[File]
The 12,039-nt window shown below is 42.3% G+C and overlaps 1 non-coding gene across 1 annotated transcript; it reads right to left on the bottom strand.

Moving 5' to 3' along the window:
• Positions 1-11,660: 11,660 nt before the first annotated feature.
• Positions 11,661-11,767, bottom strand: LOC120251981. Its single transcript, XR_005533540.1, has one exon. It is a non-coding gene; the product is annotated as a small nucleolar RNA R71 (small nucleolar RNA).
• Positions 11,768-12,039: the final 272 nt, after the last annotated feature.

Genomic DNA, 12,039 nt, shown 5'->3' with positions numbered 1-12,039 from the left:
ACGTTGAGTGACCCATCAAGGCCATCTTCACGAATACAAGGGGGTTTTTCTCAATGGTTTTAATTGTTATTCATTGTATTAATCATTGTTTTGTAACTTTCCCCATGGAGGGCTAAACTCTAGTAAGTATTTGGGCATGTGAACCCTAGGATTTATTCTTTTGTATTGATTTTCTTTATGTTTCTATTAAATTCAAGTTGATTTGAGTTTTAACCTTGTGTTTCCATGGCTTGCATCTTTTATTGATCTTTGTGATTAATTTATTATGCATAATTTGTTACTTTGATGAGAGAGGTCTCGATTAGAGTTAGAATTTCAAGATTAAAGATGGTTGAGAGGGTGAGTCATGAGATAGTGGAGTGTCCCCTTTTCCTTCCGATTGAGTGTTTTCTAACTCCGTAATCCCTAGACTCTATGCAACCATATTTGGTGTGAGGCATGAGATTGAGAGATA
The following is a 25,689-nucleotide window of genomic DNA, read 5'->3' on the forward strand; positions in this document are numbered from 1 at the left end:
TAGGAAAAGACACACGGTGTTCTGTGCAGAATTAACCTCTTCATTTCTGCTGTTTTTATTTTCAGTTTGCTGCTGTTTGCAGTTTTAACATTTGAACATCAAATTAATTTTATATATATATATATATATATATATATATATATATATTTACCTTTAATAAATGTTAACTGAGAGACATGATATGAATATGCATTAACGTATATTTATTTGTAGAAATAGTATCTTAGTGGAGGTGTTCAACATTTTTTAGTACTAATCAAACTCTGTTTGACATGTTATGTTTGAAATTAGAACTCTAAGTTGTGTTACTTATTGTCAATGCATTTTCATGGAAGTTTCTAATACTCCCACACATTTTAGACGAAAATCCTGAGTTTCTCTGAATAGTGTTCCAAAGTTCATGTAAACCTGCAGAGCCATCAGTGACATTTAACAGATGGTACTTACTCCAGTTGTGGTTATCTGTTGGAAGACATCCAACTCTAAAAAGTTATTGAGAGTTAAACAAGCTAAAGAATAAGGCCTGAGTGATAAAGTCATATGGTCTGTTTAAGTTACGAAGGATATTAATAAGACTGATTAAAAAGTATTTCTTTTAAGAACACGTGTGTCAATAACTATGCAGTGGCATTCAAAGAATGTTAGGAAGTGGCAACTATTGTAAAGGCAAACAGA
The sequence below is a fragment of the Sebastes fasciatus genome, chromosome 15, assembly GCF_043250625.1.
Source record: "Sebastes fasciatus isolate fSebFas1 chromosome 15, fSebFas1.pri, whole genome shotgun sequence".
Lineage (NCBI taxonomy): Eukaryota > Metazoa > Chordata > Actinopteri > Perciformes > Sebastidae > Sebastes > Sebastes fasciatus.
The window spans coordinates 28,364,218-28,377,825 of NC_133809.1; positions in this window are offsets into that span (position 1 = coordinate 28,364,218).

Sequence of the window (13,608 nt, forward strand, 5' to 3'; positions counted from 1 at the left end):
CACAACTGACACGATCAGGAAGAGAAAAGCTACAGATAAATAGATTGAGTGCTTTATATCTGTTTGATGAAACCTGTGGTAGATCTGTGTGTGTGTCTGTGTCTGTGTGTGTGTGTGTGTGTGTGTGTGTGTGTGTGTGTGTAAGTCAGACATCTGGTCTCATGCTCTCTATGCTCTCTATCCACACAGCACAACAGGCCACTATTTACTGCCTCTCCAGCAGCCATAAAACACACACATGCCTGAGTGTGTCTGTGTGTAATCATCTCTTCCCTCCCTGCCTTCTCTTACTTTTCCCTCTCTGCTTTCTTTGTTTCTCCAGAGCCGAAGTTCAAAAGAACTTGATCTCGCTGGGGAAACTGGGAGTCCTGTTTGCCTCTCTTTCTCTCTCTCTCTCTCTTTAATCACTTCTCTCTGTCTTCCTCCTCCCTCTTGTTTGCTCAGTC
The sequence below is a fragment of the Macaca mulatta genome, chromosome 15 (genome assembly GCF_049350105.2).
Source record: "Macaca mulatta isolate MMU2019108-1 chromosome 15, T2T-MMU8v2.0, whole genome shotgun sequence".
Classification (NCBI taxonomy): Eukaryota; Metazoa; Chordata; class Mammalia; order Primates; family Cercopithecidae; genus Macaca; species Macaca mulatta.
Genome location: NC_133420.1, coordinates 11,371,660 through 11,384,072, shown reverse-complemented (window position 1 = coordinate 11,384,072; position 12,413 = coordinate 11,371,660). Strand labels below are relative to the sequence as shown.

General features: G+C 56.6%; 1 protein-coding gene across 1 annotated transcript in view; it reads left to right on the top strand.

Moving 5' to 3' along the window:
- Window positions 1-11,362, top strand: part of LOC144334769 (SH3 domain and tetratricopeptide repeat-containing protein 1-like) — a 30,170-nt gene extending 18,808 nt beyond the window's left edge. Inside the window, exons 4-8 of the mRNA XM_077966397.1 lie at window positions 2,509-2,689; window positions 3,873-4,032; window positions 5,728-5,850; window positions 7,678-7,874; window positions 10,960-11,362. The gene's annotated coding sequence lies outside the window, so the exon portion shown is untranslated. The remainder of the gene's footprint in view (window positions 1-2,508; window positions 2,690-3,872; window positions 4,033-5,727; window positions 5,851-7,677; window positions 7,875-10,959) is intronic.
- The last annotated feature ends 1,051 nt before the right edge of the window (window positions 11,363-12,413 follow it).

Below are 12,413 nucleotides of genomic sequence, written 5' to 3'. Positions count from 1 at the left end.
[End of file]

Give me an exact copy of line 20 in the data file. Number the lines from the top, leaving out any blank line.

General features: G+C 56.6%; 1 protein-coding gene across 1 annotated transcript in view; it reads left to right on the top strand.